Sole Proprietorship 101: The Simple Guide to Starting a Business (2023)

Sole proprietorships are not separate entities by law, so it is considered one of the easiest types of business to form.

Unlike a corporation or LLC, you do not have to register with the state. However, you must obtain the appropriate permits and licenses to operate legally, and you are personally liable for any debt, lawsuit, or tax incurred by your business.

Most companies in the United States are sole proprietorships. Many entrepreneurs love sole proprietorships because of the ownership they have over business decisions and revenue. These companies are also easy and inexpensive to set up.

So how do you start a sole proprietorship? Below is a step-by-step guide for you.

However, before starting a business, it is important to have a business plan. Here's an easy-to-use oneBusiness plan templateto start.

Now that you have the tools to create a business plan, let's go through the definition of a sole proprietorship and the types of sole proprietorships one would typically start.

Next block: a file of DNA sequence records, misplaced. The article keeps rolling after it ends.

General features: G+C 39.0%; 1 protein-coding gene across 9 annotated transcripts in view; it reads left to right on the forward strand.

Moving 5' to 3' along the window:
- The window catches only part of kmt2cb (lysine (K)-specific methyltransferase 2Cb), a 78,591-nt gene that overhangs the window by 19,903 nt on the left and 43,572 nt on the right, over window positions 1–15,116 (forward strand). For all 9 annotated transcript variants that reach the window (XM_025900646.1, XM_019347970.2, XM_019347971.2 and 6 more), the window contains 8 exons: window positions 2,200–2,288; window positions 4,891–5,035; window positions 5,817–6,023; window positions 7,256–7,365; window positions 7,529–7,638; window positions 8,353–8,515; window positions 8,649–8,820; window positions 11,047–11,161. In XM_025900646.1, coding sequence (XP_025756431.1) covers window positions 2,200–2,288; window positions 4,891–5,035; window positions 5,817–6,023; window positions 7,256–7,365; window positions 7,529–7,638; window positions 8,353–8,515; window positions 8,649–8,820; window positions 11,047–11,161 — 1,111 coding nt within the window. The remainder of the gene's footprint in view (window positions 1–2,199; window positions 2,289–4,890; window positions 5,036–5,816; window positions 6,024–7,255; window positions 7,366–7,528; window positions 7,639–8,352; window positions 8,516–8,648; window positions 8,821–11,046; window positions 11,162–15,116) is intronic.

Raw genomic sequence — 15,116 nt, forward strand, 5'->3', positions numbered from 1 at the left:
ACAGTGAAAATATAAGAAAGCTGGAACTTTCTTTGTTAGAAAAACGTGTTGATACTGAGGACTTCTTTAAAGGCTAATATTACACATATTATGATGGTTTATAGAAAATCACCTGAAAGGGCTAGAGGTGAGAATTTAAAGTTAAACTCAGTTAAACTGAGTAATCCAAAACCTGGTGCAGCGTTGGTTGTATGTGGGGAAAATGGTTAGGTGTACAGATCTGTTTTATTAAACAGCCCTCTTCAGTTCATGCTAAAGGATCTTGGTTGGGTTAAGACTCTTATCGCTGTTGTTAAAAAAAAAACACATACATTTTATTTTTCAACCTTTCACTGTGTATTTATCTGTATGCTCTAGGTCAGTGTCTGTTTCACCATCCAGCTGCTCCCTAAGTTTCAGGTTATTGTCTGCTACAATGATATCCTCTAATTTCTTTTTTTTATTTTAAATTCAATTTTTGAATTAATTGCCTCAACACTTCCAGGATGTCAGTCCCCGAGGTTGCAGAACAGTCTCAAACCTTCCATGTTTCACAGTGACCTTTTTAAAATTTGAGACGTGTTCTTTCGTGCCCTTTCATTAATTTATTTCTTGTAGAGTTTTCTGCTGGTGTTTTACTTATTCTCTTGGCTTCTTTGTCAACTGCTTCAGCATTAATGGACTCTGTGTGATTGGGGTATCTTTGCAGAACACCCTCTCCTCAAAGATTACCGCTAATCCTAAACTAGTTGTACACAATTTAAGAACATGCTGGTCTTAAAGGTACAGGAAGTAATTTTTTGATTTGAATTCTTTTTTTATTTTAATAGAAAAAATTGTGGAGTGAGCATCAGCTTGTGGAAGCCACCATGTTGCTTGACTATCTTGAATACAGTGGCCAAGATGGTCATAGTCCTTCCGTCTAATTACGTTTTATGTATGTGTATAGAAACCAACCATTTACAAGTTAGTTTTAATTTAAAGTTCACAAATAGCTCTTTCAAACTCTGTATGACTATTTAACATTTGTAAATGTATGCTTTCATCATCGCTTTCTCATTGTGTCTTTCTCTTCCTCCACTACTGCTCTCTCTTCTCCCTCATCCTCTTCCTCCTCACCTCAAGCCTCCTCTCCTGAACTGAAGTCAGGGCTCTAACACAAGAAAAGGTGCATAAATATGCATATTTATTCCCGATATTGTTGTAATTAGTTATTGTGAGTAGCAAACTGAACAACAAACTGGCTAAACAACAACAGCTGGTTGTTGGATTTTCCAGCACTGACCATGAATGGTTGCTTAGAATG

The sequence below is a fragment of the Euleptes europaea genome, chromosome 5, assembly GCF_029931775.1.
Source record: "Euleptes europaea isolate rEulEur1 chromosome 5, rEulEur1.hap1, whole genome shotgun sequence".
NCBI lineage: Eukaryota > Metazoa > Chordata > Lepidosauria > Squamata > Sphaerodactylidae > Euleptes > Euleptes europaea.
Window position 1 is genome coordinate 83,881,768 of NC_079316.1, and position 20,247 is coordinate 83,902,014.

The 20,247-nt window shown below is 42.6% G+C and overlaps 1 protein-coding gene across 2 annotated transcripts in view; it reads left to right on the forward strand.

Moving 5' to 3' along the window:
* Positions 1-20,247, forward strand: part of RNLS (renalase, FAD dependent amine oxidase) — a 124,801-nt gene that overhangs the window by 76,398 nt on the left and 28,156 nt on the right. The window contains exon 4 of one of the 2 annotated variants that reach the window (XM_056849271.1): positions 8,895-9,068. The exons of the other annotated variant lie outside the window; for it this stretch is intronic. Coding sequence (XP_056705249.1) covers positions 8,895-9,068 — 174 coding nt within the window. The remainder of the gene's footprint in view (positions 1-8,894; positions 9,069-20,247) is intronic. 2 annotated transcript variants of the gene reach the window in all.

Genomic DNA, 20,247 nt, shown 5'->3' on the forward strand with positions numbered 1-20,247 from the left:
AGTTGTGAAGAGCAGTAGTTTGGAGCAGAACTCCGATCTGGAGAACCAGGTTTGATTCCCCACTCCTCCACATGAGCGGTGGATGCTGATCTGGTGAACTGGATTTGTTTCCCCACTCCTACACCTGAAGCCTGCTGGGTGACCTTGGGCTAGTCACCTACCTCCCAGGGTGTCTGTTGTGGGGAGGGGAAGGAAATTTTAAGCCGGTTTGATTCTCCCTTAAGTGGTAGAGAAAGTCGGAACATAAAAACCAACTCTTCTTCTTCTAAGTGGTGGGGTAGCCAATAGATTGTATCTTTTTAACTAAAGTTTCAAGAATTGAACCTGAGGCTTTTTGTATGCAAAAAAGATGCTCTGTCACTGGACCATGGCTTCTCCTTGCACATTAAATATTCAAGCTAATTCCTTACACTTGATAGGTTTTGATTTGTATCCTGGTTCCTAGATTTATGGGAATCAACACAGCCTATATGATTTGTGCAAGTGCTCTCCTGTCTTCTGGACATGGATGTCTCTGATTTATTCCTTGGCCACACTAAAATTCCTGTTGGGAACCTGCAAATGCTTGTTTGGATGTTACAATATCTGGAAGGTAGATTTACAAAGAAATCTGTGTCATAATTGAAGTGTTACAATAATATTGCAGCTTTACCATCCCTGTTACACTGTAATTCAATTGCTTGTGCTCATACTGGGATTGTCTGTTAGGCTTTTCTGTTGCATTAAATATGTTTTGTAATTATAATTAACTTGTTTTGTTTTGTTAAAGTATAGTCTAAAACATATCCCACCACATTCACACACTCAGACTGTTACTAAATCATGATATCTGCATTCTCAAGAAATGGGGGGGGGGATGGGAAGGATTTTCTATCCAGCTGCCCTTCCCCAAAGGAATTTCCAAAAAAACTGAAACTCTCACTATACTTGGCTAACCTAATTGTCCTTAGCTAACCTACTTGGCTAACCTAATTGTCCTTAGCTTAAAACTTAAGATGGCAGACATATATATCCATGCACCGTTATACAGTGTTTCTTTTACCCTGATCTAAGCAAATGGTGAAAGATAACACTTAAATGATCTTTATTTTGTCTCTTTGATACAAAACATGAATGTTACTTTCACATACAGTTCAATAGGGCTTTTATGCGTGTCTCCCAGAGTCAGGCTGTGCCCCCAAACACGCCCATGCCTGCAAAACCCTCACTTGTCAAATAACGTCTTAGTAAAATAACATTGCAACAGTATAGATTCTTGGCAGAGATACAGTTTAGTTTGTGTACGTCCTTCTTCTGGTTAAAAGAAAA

A sole proprietor is a person who has complete control over the revenue and operations of a business. The sole proprietor not only takes home all profits, but is also responsible for all debts, lawsuits, and taxes incurred by his business. If their business is sued, personal assets like their home, credit, and savings are unprotected.

types of sole proprietorships

A sole proprietor can operate as an independent contractor (freelancer), business owner, or franchisee.

  • Independent contractor: An independent contractor is a self-employed sole proprietor who undertakes projects with clients on a contract basis. They are free to choose which customers they take on, but are often subject to the processes and methods that the customer requires.
  • Business owner:Entrepreneurs can also be self-employed sole proprietors. Unlike contractors, there is much more autonomy in performing work for clients. The operation itself can be even more complex with employees and/or intellectual property.

franchisee: Franchisees can also be sole traders. The franchisee benefits from the leadership and business model of a larger brand. In return, royalties are paid to the franchisor.

How to start a sole proprietorship

If you are looking to start a new business from scratch or have a side hustle that you would like to turn into a full-time business, consider registering as a sole proprietorship. Here are some steps you can take to get started.

Step 1: Make sure a sole proprietorship is right for you.

First, is starting a sole proprietorship right for you? Or should you start another type of business?

Choosing the right corporate structure is key to the success of your business. As theSBA points this out, "The business structure you choose affects everything from day-to-day operations to taxes to the risk of your personal wealth."